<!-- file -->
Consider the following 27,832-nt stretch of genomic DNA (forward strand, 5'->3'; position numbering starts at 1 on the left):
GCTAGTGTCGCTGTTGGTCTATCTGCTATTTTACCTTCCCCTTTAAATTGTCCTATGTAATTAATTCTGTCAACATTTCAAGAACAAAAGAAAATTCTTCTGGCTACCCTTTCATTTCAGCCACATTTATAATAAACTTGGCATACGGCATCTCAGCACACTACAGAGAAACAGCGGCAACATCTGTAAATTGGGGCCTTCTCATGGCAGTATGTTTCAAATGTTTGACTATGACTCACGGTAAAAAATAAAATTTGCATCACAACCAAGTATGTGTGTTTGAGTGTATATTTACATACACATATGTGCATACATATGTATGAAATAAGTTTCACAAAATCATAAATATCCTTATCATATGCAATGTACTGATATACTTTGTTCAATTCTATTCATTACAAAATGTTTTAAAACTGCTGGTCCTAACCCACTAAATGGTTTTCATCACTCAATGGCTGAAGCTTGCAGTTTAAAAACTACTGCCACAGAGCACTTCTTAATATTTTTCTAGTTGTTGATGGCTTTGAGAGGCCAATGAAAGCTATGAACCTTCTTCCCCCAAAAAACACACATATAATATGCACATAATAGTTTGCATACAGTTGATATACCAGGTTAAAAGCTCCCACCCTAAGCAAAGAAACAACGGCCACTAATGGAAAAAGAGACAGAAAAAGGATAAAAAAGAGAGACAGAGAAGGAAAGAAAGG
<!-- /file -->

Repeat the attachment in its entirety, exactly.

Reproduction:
Consider the following 27,832-nt stretch of genomic DNA (forward strand, 5'->3'; position numbering starts at 1 on the left):
GCTAGTGTCGCTGTTGGTCTATCTGCTATTTTACCTTCCCCTTTAAATTGTCCTATGTAATTAATTCTGTCAACATTTCAAGAACAAAAGAAAATTCTTCTGGCTACCCTTTCATTTCAGCCACATTTATAATAAACTTGGCATACGGCATCTCAGCACACTACAGAGAAACAGCGGCAACATCTGTAAATTGGGGCCTTCTCATGGCAGTATGTTTCAAATGTTTGACTATGACTCACGGTAAAAAATAAAATTTGCATCACAACCAAGTATGTGTGTTTGAGTGTATATTTACATACACATATGTGCATACATATGTATGAAATAAGTTTCACAAAATCATAAATATCCTTATCATATGCAATGTACTGATATACTTTGTTCAATTCTATTCATTACAAAATGTTTTAAAACTGCTGGTCCTAACCCACTAAATGGTTTTCATCACTCAATGGCTGAAGCTTGCAGTTTAAAAACTACTGCCACAGAGCACTTCTTAATATTTTTCTAGTTGTTGATGGCTTTGAGAGGCCAATGAAAGCTATGAACCTTCTTCCCCCAAAAAACACACATATAATATGCACATAATAGTTTGCATACAGTTGATATACCAGGTTAAAAGCTCCCACCCTAAGCAAAGAAACAACGGCCACTAATGGAAAAAGAGACAGAAAAAGGATAAAAAAGAGAGACAGAGAAGGAAAGAAAGG